Docket No. L.A. 7985.
March 24, 1927.
APPEAL from a judgment of the Superior Court of Kern County. J.W. Mahon, Judge. Affirmed.
The facts are stated in the opinion of the court.
J.W. Wiley and T.N. Harvey for Appellants.
H.E. Schmidt, District Attorney, for Respondent.
This appeal was placed upon a special calendar of this court upon an order to the respondent to show cause why the judgment herein should not be reversed, or that such order be made as might be meet in the premises. At the time of the placing of said cause upon said calendar, and the entry of said order, it appeared that the appellants' brief had been filed herein, but that no brief on behalf of the respondent had been filed, although the time for the filing of such brief under the rules of this court had long since expired. In response to said order to show cause the respondent has indicated its willingness to have the matter submitted upon the appellants' brief. The appeal herein is from a judgment entered by the superior court of Kern County in an action against the appellants on an undertaking of bail executed by them in the sum of two thousand dollars. As their sole ground for reversal of said judgment the appellants urge that the complaint is fatally defective in that it fails to allege that the person for whom the undertaking of bail was executed and delivered had been released from custody. In support of this contention reliance is had on the case of County of Los Angeles v. Babcock, 45 Cal. 252.
We have no quarrel with the doctrine enunciated in that case. It is correctly held therein that an averment of release upon or by reason of the execution and delivery of the undertaking is indispensable in an action thereon and that in the absence of such an allegation a demurrer to the complaint on that ground should be sustained. That case, however, is not decisive here. In the case of Elizalde v. Elizalde, 137 Cal. 634, 637 [ 66 P. 369, 70 P. 861, 862], this court declared: "Reversals for lack of formal allegations that might have been supplied by amendment are not favored after trial on the merits. ( Cushing v. Pires, 124 Cal. 663 [57 P. 572].) And where a necessary averment has been only inferentially pleaded, it will be held sufficient after judgment and in the absence of demurrer." It is held in Alexander v. McDow, 108 Cal. 25, 29 [41 P. 24, 25], that "while a judgment will not relieve from the entire absence of a necessary averment, it will cure defects in all such averments as may by fair and reasonable intendment be found to have been pleaded, although defectively." The early case of Hill v. Haskin, 51 Cal. 175, 178, contains the following "Instead of alleging the fact directly it was stated only inferentially, and might have been demurred to on this ground. The defect could then have been cured by an amendment. But having proceeded to trial without interposing the objection it was too late afterwards for the defendant to raise the point that the offer to account ought to have been averred with greater precision and directness." Other authorities to the same effect are Houston v. Williams, 53 Cal.App. 267, 272 [ 200 P. 55]; Diamond Match Co. v. Aetna Casualty Surety Co., 60 Cal.App. 425, 428 [ 213 P. 56]; Resetar v. Leonardi, 61 Cal.App. 765 [ 216 P. 71].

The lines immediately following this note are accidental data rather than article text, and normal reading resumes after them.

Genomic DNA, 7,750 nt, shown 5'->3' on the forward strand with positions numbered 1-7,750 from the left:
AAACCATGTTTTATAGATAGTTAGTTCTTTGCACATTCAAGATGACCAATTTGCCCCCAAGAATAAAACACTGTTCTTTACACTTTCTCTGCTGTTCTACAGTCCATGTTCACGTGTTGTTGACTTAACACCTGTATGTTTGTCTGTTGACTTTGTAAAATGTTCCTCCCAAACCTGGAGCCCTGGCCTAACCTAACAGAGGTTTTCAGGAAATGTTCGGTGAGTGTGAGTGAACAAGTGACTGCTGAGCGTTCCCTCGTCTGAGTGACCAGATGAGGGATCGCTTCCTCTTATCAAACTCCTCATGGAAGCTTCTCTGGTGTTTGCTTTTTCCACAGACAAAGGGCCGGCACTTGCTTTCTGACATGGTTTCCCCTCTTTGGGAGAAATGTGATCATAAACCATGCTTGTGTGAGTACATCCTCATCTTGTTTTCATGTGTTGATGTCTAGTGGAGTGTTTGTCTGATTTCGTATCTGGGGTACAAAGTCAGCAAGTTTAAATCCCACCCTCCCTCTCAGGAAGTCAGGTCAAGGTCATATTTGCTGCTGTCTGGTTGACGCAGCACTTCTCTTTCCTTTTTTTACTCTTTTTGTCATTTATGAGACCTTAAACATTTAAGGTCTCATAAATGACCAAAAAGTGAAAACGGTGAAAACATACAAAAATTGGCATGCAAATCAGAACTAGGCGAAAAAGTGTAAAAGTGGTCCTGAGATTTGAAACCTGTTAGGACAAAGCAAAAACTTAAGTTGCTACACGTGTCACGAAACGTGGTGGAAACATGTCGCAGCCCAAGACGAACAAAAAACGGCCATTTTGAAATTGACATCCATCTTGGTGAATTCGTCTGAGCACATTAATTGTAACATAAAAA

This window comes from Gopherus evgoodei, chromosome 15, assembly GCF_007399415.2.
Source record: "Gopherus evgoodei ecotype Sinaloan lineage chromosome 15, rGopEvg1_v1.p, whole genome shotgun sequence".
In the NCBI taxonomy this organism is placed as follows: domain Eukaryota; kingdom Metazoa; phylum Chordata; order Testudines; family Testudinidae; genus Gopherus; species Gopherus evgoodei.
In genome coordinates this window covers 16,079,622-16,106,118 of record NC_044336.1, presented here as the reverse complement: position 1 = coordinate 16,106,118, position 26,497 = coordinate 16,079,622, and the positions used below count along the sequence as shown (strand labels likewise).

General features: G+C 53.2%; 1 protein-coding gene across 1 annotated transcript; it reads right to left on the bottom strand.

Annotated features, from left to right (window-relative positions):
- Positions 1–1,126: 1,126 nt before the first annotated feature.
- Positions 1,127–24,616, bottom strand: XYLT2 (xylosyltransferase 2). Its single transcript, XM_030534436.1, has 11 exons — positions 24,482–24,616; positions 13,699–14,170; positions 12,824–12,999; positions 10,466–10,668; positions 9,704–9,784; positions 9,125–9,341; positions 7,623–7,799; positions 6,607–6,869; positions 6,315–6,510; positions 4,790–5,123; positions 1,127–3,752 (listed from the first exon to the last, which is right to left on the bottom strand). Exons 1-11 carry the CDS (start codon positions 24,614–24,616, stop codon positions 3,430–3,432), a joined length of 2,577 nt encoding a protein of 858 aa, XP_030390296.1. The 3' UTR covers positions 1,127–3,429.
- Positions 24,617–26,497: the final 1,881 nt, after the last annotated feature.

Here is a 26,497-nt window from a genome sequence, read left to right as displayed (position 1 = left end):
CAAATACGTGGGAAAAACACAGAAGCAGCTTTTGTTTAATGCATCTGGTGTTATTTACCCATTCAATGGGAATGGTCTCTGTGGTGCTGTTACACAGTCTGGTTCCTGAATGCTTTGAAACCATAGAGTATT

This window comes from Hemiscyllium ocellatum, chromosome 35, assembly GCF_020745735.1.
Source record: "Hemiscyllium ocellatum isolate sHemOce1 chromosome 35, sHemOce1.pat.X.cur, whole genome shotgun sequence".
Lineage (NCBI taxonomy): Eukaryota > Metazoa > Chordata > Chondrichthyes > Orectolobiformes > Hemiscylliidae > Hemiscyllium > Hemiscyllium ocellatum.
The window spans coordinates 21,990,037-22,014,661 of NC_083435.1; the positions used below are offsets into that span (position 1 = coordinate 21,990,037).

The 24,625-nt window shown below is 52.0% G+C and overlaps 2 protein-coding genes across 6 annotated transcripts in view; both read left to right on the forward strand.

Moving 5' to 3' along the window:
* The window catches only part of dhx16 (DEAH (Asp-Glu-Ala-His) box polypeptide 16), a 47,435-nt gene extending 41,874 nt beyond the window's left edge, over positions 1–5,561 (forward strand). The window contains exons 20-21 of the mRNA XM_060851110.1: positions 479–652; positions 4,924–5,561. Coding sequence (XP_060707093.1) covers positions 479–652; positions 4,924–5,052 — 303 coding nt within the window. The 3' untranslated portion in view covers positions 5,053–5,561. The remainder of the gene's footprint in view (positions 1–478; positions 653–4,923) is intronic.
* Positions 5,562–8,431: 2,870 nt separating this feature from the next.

The rule announced in these latter cases disposes of appellants' contention, for the complaint in the instant case, though deficient in so far as a direct averment is concerned, nevertheless, by implication, reveals that the person for whom the undertaking had been furnished had, in fact, been released from custody. This material allegation having been pleaded inferentially, it follows that the appellants, in the absence of a demurrer on that ground, are now precluded from asserting that the complaint is defective in this respect. It is true that a special demurrer was interposed in the trial court, but upon grounds not now urged.
For the foregoing reasons the judgment appealed from is hereby affirmed.